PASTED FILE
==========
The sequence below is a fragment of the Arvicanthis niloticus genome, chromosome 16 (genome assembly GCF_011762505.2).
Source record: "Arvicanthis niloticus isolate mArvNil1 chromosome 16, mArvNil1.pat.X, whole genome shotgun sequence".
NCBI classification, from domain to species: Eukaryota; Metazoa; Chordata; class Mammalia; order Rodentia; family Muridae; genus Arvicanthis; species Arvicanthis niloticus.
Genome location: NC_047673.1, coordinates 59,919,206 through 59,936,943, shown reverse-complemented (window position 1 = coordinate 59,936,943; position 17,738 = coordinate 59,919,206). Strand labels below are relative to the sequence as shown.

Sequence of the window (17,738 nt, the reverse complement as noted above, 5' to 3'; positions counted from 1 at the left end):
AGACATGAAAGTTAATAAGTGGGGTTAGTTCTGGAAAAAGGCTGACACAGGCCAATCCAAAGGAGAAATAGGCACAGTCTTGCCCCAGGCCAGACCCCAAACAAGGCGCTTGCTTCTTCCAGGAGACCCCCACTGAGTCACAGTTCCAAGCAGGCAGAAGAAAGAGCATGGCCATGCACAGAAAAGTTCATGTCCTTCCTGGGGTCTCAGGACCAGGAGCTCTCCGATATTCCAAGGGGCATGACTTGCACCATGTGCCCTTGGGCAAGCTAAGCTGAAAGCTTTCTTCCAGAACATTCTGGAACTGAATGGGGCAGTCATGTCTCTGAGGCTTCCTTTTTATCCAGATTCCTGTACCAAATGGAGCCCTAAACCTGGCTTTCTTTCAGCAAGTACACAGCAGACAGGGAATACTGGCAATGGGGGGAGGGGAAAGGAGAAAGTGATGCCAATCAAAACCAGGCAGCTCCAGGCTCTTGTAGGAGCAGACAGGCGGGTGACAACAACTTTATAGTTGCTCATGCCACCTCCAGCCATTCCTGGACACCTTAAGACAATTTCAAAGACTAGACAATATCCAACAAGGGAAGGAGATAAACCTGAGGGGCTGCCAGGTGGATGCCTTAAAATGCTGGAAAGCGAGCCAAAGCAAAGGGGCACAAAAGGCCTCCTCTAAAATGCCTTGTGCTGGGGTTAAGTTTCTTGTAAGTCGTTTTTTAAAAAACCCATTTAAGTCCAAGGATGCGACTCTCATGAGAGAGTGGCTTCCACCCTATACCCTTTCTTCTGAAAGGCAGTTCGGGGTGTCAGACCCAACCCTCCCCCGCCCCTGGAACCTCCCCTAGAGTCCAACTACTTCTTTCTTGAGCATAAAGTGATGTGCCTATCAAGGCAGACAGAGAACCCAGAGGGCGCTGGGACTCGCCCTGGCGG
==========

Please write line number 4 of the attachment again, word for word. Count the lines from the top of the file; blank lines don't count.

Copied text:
Genome location: NC_047673.1, coordinates 59,919,206 through 59,936,943, shown reverse-complemented (window position 1 = coordinate 59,936,943; position 17,738 = coordinate 59,919,206). Strand labels below are relative to the sequence as shown.